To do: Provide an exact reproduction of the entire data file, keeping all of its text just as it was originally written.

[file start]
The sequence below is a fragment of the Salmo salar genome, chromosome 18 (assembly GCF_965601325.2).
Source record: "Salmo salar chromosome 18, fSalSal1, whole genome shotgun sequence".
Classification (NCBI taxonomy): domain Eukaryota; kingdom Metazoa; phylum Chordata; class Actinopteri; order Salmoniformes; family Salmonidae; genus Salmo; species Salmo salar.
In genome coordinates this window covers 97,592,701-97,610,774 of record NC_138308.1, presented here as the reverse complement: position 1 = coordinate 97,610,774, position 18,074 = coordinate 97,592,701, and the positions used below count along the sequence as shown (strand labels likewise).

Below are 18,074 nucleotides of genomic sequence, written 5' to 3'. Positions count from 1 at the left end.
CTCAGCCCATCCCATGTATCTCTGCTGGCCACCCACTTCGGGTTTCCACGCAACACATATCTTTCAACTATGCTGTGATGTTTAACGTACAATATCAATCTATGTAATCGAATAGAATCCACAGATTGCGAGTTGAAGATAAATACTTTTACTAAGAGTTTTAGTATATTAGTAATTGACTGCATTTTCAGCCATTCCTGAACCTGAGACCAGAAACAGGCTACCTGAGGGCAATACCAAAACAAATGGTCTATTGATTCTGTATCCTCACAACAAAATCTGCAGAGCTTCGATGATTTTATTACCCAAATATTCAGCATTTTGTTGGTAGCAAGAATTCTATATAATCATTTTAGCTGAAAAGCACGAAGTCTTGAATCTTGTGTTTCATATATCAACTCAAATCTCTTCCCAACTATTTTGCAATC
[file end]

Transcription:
The sequence below is a fragment of the Salmo salar genome, chromosome 18 (assembly GCF_965601325.2).
Source record: "Salmo salar chromosome 18, fSalSal1, whole genome shotgun sequence".
Classification (NCBI taxonomy): domain Eukaryota; kingdom Metazoa; phylum Chordata; class Actinopteri; order Salmoniformes; family Salmonidae; genus Salmo; species Salmo salar.
In genome coordinates this window covers 97,592,701-97,610,774 of record NC_138308.1, presented here as the reverse complement: position 1 = coordinate 97,610,774, position 18,074 = coordinate 97,592,701, and the positions used below count along the sequence as shown (strand labels likewise).

Below are 18,074 nucleotides of genomic sequence, written 5' to 3'. Positions count from 1 at the left end.
CTCAGCCCATCCCATGTATCTCTGCTGGCCACCCACTTCGGGTTTCCACGCAACACATATCTTTCAACTATGCTGTGATGTTTAACGTACAATATCAATCTATGTAATCGAATAGAATCCACAGATTGCGAGTTGAAGATAAATACTTTTACTAAGAGTTTTAGTATATTAGTAATTGACTGCATTTTCAGCCATTCCTGAACCTGAGACCAGAAACAGGCTACCTGAGGGCAATACCAAAACAAATGGTCTATTGATTCTGTATCCTCACAACAAAATCTGCAGAGCTTCGATGATTTTATTACCCAAATATTCAGCATTTTGTTGGTAGCAAGAATTCTATATAATCATTTTAGCTGAAAAGCACGAAGTCTTGAATCTTGTGTTTCATATATCAACTCAAATCTCTTCCCAACTATTTTGCAATC